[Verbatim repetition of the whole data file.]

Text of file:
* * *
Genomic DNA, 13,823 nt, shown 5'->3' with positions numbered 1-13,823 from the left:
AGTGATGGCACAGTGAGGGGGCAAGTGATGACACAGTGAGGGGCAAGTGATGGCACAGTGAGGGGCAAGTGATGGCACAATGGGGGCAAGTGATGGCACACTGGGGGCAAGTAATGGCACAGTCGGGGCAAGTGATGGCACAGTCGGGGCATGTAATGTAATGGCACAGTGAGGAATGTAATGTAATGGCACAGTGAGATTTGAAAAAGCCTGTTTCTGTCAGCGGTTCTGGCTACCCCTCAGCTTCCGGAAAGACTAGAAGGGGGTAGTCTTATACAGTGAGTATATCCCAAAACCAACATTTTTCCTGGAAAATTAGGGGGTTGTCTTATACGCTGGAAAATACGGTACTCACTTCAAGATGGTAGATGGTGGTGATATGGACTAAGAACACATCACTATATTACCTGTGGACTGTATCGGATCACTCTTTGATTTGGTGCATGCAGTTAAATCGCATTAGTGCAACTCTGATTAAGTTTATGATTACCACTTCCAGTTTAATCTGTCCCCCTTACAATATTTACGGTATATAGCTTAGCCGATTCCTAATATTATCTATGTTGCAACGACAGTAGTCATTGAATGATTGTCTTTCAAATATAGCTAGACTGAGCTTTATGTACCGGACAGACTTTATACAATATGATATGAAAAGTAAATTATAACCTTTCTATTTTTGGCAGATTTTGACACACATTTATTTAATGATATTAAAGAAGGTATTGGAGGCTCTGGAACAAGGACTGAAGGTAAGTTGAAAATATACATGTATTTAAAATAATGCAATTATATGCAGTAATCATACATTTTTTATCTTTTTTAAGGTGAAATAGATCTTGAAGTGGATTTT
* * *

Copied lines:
Genomic DNA, 13,823 nt, shown 5'->3' with positions numbered 1-13,823 from the left:
AGTGATGGCACAGTGAGGGGGCAAGTGATGACACAGTGAGGGGCAAGTGATGGCACAGTGAGGGGCAAGTGATGGCACAATGGGGGCAAGTGATGGCACACTGGGGGCAAGTAATGGCACAGTCGGGGCAAGTGATGGCACAGTCGGGGCATGTAATGTAATGGCACAGTGAGGAATGTAATGTAATGGCACAGTGAGATTTGAAAAAGCCTGTTTCTGTCAGCGGTTCTGGCTACCCCTCAGCTTCCGGAAAGACTAGAAGGGGGTAGTCTTATACAGTGAGTATATCCCAAAACCAACATTTTTCCTGGAAAATTAGGGGGTTGTCTTATACGCTGGAAAATACGGTACTCACTTCAAGATGGTAGATGGTGGTGATATGGACTAAGAACACATCACTATATTACCTGTGGACTGTATCGGATCACTCTTTGATTTGGTGCATGCAGTTAAATCGCATTAGTGCAACTCTGATTAAGTTTATGATTACCACTTCCAGTTTAATCTGTCCCCCTTACAATATTTACGGTATATAGCTTAGCCGATTCCTAATATTATCTATGTTGCAACGACAGTAGTCATTGAATGATTGTCTTTCAAATATAGCTAGACTGAGCTTTATGTACCGGACAGACTTTATACAATATGATATGAAAAGTAAATTATAACCTTTCTATTTTTGGCAGATTTTGACACACATTTATTTAATGATATTAAAGAAGGTATTGGAGGCTCTGGAACAAGGACTGAAGGTAAGTTGAAAATATACATGTATTTAAAATAATGCAATTATATGCAGTAATCATACATTTTTTATCTTTTTTAAGGTGAAATAGATCTTGAAGTGGATTTT